You recommend starting a business on the side while you have a full-time job. Why?
You’re going to be less stressed. And you’ve got a paycheck coming in.
If you want to do a consulting thing on the side, see if you could do it after hours, come into work earlier, whatever. Do it on your lunch hour.
Start with a side hustle and see if this is really what you want to do.
Be patient with a new business
What is a big mistake people make when starting a business, especially after 50?
People are often not prepared for how long it takes to get your company off the ground.
With Spirit Lake Consulting, for the first 22 months, we had about $0 coming in. It took us a couple of years to get anywhere close to the paychecks that we had before we started.
What’s your advice on finding a team to help you run the business?
The first person I hired was an accountant. It’s not that I can’t do my taxes, but I hate doing taxes and I do business in multiple states. So, I’d say the very first thing you should do is get an accountant. Depending on your business, you may need an attorney, you may not.
Build a good team
I think for a software business, they always say every business needs a hacker, a hipster and a hustler. The hacker is the person making the software. The hipster is the person doing the design. And the hustler’s the person out there getting business.
What about getting someone to help with social media marketing?
I don’t think so. First of all, there’s a lot of scam artists out there. Before having somebody do social media marketing for you, I would look very closely at their qualifications. A lot of these people oversell themselves.
We’ve tried some of those people and it was not very successful for us. Now we do it on our own and probably should do more of it. But there’s only so many hours in a day.
Does social media work?
What do you think about social media for small businesses?
What I have found to be useful — and it takes a long time and it’s a lot of work — is building a following where you provide value for years. I did a blog on statistics and my blog used to get 1.5 million visitors a year.
I think you need to work at your social media following, just like you need to work at anything else. This idea that you’re going to do one viral tweet and people are going to buy your product, that’s just nonsense.
Social media might be good for certain things — if you’re selling makeup or whatever — but to be successful, a small business needs to be grown organically
Dealing with risk
How can you reduce risks when starting a business?
I very strongly suggest, and it will keep you from losing sleep at night — well, you’ll lose less sleep at night — is doing something we did when we founded 7 Generation Games. My co-founders and I came up with how much money we could each afford to lose and decided we could each put in $50,000.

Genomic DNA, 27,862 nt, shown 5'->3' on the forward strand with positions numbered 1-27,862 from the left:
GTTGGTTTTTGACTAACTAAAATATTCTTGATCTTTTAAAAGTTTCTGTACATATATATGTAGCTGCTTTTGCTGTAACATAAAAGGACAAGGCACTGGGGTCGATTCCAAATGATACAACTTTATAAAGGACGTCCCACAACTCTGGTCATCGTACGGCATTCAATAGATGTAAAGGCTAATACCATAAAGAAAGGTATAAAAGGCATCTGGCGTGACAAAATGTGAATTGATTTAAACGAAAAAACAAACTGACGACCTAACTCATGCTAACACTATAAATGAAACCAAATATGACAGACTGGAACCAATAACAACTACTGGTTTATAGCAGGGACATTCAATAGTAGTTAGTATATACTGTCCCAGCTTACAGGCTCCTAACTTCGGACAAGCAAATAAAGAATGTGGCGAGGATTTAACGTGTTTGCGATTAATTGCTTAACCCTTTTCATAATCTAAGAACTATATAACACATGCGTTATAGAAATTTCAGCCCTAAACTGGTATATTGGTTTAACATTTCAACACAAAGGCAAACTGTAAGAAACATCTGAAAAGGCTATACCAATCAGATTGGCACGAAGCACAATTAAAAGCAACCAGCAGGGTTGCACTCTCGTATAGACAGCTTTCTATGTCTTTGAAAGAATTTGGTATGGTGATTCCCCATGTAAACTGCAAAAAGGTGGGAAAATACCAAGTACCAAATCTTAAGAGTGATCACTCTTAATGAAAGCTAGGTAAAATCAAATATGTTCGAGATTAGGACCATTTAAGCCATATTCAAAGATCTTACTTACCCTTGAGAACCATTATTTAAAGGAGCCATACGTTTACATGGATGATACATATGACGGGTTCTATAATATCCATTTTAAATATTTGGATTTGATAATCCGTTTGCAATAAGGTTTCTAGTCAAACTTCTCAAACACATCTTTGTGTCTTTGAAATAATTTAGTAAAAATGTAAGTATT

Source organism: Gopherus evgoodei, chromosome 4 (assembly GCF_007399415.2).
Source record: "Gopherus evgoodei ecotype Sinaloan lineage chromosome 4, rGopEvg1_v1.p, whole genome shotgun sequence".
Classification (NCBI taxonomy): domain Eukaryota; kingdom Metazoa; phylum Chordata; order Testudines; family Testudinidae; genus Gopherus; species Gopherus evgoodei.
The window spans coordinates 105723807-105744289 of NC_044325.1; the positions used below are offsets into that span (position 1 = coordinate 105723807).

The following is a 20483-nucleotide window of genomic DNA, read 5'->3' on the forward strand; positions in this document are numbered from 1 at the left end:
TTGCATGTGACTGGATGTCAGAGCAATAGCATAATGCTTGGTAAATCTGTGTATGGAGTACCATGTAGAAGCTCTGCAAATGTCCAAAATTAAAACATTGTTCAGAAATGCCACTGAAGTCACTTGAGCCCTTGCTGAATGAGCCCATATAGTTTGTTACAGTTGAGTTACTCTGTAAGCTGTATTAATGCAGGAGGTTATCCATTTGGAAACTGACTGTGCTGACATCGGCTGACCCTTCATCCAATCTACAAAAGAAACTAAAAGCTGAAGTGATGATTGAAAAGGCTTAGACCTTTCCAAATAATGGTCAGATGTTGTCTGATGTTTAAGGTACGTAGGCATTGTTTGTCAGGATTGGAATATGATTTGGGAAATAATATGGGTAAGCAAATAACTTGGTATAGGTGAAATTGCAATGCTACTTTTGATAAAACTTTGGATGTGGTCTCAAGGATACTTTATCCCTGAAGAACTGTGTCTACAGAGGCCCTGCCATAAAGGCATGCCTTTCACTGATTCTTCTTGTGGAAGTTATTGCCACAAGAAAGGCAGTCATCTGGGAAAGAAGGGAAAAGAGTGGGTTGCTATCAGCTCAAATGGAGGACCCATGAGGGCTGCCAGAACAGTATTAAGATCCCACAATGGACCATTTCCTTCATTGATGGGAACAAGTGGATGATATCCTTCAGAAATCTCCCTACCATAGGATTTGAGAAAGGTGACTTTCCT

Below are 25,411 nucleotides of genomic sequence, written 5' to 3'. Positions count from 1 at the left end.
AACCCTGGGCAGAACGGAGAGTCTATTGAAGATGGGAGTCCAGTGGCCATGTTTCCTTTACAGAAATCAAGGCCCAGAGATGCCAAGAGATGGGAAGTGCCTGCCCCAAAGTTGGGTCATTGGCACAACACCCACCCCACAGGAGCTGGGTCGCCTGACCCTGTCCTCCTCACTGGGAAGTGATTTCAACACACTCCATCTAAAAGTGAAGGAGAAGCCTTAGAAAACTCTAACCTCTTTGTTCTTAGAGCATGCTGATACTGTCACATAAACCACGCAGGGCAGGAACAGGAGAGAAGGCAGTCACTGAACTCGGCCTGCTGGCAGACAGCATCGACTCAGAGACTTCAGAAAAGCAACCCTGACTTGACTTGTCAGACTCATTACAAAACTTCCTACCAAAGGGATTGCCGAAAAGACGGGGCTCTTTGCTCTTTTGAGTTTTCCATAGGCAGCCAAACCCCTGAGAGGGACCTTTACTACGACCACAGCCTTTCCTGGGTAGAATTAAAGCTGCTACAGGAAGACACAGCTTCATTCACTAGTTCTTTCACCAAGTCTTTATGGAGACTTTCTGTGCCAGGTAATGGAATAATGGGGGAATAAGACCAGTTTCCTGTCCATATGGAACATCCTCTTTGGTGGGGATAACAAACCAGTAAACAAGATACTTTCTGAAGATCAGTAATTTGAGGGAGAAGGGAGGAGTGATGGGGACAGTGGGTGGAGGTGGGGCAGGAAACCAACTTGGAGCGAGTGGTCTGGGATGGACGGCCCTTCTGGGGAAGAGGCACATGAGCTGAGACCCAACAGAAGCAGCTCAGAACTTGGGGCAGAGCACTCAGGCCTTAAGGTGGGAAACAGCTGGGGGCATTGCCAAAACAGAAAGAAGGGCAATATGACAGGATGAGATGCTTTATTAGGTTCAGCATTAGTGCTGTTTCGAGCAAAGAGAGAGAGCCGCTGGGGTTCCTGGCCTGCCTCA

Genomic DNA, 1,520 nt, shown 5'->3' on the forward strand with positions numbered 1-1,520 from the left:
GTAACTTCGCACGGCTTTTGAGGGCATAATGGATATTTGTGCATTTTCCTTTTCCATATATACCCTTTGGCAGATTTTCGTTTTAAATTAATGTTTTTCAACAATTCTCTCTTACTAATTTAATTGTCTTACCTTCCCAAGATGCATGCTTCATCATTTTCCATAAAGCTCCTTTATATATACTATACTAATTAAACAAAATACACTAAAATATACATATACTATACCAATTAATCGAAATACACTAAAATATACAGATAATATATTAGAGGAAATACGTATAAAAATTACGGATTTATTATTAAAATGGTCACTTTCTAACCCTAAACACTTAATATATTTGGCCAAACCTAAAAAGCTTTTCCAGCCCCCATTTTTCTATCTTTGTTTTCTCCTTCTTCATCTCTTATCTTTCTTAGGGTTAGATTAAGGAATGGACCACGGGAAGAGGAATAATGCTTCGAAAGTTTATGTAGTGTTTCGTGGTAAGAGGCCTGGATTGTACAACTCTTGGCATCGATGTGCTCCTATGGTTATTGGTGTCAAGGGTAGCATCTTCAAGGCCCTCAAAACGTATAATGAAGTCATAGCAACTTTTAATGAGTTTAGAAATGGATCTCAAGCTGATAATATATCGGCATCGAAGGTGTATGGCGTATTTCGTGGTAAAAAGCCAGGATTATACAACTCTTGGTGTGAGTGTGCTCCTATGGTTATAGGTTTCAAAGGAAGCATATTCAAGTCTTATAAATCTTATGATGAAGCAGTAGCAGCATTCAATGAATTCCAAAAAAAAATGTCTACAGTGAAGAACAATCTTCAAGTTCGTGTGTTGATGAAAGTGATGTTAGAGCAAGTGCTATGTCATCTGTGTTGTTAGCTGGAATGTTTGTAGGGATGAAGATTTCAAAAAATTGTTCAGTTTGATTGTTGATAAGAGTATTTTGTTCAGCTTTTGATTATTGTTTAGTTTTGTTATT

So, I might be stressing, but I think, ‘OK, I’m only going to be out $50,000 max at the end of this if I decide to cut my losses and run.’
Decide how much can you afford to lose, how long can you afford to do this at no pay, how comfortable you feel with risk, how much money you want to owe. You make those decisions in advance and then you just go forward.
The expedience of experience
Any advice for starting a business after 50 in a different line of work than what you’ve been doing?
If you haven’t done this (type of business) as a job, go get a job from somebody doing it. If you want to open a pet store, go work at a pet store. If you want to start a consulting company, go work at a consulting company.
You’re going to make a bunch of mistakes. You may as well make them knowing you were being paid by somebody else.
What’s a mistake you made as an entrepreneur that you’d want to say: ‘Don’t do what I did?’
One that we made, and I think a lot of people make with small companies, we felt we needed better sales, so we hired a sales guy from one of the big education publishers. We paid him a fair amount of money and gave him equity. And he sold almost nothing.
We were talking to somebody with a microbrewery and telling them the story, and he interrupted and said, ‘And he sold almost nothing, right? We did the same thing.’ They hired somebody from one of the big beer companies.
The mistake you make is you think that if somebody’s been very successful in this big company selling whatever your thing is, they’re going to be really successful for you. But that person is used to having a $100 million marketing budget behind them.
Look for somebody who has marketing expertise for a small company, not for a big company, because it’s a very different thing.
This article is part of Lessons from Leaders, a Next Avenue initiative made possible by the Richard M. Schulze Family Foundation and EIX, the Entrepreneur Innovation Exchange.
Richard Eisenberg is the former senior web editor of the Money & Security and Work & Purpose channels of Next Avenue and former managing editor for the site. He is the author of “How to Avoid a Mid-Life Financial Crisis” and has been a personal finance editor at Money, Yahoo, Good Housekeeping, and CBS Moneywatch.
This article is reprinted by permission from NextAvenue.org, © 2023 Twin Cities Public Television, Inc. All rights reserved.